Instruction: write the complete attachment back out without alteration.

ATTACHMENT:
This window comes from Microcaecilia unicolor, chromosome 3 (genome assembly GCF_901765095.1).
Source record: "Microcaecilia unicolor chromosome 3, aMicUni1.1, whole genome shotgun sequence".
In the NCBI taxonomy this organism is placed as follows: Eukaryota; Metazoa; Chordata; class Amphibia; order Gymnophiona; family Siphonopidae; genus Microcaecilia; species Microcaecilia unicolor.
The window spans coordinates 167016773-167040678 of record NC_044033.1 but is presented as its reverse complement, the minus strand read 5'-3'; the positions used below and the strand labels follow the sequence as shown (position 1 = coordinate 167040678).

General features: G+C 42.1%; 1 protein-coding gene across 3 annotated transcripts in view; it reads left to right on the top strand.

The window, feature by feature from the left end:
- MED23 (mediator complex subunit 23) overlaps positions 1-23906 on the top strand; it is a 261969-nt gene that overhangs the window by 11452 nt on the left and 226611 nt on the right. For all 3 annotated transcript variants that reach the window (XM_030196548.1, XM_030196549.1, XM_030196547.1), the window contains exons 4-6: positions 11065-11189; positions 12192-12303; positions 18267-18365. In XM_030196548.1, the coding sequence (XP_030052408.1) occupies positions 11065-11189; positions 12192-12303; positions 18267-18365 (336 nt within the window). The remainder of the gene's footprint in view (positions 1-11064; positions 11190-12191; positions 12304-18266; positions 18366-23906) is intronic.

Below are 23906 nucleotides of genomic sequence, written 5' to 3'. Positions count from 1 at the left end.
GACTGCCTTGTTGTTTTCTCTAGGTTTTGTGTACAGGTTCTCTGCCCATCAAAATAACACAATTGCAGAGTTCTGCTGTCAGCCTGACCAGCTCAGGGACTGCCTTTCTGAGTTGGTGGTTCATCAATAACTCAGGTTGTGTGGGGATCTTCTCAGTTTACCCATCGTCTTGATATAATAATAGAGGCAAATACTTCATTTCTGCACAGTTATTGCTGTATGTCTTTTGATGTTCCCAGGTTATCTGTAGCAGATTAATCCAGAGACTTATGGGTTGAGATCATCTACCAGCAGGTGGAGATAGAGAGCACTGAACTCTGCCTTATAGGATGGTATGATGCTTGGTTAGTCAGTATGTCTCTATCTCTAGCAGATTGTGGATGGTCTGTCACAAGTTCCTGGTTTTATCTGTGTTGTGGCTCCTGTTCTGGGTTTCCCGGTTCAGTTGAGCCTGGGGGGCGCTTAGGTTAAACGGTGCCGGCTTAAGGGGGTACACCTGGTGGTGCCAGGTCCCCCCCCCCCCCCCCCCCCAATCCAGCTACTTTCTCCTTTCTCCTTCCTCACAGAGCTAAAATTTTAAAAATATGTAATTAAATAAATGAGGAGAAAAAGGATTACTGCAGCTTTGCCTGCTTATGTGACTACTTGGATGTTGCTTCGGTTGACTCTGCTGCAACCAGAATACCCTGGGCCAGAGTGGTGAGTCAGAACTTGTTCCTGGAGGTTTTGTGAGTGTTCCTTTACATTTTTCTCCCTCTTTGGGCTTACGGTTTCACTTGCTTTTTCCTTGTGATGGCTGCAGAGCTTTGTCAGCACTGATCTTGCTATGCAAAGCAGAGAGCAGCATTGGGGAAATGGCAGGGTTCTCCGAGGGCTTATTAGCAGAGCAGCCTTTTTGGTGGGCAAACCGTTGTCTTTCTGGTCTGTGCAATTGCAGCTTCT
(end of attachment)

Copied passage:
This window comes from Microcaecilia unicolor, chromosome 3 (genome assembly GCF_901765095.1).
Source record: "Microcaecilia unicolor chromosome 3, aMicUni1.1, whole genome shotgun sequence".
In the NCBI taxonomy this organism is placed as follows: Eukaryota; Metazoa; Chordata; class Amphibia; order Gymnophiona; family Siphonopidae; genus Microcaecilia; species Microcaecilia unicolor.
The window spans coordinates 167016773-167040678 of record NC_044033.1 but is presented as its reverse complement, the minus strand read 5'-3'; the positions used below and the strand labels follow the sequence as shown (position 1 = coordinate 167040678).

General features: G+C 42.1%; 1 protein-coding gene across 3 annotated transcripts in view; it reads left to right on the top strand.

The window, feature by feature from the left end:
- MED23 (mediator complex subunit 23) overlaps positions 1-23906 on the top strand; it is a 261969-nt gene that overhangs the window by 11452 nt on the left and 226611 nt on the right. For all 3 annotated transcript variants that reach the window (XM_030196548.1, XM_030196549.1, XM_030196547.1), the window contains exons 4-6: positions 11065-11189; positions 12192-12303; positions 18267-18365. In XM_030196548.1, the coding sequence (XP_030052408.1) occupies positions 11065-11189; positions 12192-12303; positions 18267-18365 (336 nt within the window). The remainder of the gene's footprint in view (positions 1-11064; positions 11190-12191; positions 12304-18266; positions 18366-23906) is intronic.

Below are 23906 nucleotides of genomic sequence, written 5' to 3'. Positions count from 1 at the left end.
GACTGCCTTGTTGTTTTCTCTAGGTTTTGTGTACAGGTTCTCTGCCCATCAAAATAACACAATTGCAGAGTTCTGCTGTCAGCCTGACCAGCTCAGGGACTGCCTTTCTGAGTTGGTGGTTCATCAATAACTCAGGTTGTGTGGGGATCTTCTCAGTTTACCCATCGTCTTGATATAATAATAGAGGCAAATACTTCATTTCTGCACAGTTATTGCTGTATGTCTTTTGATGTTCCCAGGTTATCTGTAGCAGATTAATCCAGAGACTTATGGGTTGAGATCATCTACCAGCAGGTGGAGATAGAGAGCACTGAACTCTGCCTTATAGGATGGTATGATGCTTGGTTAGTCAGTATGTCTCTATCTCTAGCAGATTGTGGATGGTCTGTCACAAGTTCCTGGTTTTATCTGTGTTGTGGCTCCTGTTCTGGGTTTCCCGGTTCAGTTGAGCCTGGGGGGCGCTTAGGTTAAACGGTGCCGGCTTAAGGGGGTACACCTGGTGGTGCCAGGTCCCCCCCCCCCCCCCCCCCCAATCCAGCTACTTTCTCCTTTCTCCTTCCTCACAGAGCTAAAATTTTAAAAATATGTAATTAAATAAATGAGGAGAAAAAGGATTACTGCAGCTTTGCCTGCTTATGTGACTACTTGGATGTTGCTTCGGTTGACTCTGCTGCAACCAGAATACCCTGGGCCAGAGTGGTGAGTCAGAACTTGTTCCTGGAGGTTTTGTGAGTGTTCCTTTACATTTTTCTCCCTCTTTGGGCTTACGGTTTCACTTGCTTTTTCCTTGTGATGGCTGCAGAGCTTTGTCAGCACTGATCTTGCTATGCAAAGCAGAGAGCAGCATTGGGGAAATGGCAGGGTTCTCCGAGGGCTTATTAGCAGAGCAGCCTTTTTGGTGGGCAAACCGTTGTCTTTCTGGTCTGTGCAATTGCAGCTTCT